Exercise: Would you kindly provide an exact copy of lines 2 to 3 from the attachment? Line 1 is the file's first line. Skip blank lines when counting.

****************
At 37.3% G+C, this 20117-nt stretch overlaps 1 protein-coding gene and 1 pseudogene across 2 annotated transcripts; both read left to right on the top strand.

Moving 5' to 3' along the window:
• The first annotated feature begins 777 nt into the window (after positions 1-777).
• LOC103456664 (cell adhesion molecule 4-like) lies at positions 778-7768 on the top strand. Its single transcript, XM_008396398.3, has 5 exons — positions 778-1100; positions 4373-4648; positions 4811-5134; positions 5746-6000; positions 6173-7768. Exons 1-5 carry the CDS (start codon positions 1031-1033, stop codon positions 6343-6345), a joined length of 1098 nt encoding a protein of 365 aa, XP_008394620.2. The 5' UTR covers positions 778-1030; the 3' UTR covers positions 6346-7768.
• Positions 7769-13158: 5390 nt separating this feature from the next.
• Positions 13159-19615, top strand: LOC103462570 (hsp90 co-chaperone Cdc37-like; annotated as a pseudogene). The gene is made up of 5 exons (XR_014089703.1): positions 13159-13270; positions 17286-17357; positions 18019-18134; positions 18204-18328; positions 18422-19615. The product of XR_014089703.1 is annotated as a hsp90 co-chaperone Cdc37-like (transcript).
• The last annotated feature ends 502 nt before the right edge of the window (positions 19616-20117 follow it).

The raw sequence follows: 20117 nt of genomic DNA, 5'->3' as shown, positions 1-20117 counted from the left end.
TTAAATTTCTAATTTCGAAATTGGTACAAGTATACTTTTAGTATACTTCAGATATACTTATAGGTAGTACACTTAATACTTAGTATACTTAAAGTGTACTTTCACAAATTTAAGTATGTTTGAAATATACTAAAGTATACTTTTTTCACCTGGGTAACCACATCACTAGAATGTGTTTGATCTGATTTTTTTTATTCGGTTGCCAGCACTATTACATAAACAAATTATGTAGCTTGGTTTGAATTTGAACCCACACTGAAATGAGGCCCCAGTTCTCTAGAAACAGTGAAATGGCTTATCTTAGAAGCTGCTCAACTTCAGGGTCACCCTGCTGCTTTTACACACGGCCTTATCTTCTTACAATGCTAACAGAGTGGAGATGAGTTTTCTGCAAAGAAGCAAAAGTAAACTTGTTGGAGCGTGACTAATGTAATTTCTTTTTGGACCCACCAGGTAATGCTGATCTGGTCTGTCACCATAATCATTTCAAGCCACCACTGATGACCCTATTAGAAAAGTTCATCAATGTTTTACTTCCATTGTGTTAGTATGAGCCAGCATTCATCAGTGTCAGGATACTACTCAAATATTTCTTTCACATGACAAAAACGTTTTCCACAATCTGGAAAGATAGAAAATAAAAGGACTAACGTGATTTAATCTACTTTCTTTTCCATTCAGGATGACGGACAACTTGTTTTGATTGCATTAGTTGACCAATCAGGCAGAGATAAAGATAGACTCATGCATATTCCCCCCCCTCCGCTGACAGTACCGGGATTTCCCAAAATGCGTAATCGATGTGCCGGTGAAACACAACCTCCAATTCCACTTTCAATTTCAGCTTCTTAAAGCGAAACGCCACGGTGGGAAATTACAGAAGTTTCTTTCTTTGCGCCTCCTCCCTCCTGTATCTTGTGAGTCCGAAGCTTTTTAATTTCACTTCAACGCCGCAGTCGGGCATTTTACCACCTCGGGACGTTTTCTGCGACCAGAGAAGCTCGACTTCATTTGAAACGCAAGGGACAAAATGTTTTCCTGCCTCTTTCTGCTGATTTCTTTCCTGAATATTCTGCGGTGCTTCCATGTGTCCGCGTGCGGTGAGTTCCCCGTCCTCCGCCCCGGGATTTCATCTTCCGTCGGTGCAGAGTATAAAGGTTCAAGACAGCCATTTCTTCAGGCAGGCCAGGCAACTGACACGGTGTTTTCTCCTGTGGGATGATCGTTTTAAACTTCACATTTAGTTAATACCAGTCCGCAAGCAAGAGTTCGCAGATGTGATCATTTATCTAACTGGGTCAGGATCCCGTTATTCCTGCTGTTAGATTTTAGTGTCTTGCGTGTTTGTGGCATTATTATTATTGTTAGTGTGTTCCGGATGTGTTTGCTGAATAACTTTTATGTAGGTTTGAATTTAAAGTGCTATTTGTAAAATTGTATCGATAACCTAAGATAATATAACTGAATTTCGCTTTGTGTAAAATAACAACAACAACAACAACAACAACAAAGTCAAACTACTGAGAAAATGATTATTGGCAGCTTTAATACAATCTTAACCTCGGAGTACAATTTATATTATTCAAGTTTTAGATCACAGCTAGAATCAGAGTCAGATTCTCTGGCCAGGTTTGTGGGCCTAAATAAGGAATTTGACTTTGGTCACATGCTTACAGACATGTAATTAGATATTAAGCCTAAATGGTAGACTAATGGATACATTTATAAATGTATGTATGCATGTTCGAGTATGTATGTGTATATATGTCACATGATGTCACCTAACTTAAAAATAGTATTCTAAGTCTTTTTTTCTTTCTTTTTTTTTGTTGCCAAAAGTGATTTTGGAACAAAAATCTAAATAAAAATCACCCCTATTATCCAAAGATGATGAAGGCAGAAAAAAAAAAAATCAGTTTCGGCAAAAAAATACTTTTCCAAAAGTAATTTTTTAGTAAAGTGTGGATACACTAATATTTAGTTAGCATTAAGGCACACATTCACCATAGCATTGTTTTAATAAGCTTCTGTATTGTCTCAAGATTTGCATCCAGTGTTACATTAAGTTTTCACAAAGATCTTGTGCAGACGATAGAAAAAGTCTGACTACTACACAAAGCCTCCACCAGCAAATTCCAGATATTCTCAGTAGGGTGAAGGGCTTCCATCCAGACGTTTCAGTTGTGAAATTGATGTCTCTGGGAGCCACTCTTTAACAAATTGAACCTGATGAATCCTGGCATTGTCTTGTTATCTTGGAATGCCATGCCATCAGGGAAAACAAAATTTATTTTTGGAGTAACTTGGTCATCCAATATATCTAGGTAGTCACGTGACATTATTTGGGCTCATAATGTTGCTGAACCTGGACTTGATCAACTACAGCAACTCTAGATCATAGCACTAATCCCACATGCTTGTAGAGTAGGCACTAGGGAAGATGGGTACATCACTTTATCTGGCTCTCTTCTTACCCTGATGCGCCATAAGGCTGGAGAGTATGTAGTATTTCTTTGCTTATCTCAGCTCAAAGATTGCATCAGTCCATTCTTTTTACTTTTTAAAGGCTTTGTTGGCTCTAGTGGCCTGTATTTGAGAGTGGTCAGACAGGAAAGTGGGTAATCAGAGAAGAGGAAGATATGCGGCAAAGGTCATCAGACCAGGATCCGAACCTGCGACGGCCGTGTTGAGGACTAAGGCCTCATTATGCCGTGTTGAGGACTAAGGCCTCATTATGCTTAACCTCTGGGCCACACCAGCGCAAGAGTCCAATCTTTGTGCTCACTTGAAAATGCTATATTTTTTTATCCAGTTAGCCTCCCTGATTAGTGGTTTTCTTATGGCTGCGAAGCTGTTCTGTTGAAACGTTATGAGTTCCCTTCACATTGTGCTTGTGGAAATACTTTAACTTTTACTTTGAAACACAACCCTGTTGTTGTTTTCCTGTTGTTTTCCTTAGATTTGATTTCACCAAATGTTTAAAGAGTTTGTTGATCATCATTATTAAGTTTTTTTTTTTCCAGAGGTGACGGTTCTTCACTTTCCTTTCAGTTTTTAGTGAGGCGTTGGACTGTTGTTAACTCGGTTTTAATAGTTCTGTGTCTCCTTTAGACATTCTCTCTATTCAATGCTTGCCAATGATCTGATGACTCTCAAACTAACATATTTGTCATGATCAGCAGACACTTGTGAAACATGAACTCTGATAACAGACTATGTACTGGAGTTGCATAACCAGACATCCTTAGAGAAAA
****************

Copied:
Moving 5' to 3' along the window:
• The first annotated feature begins 777 nt into the window (after positions 1-777).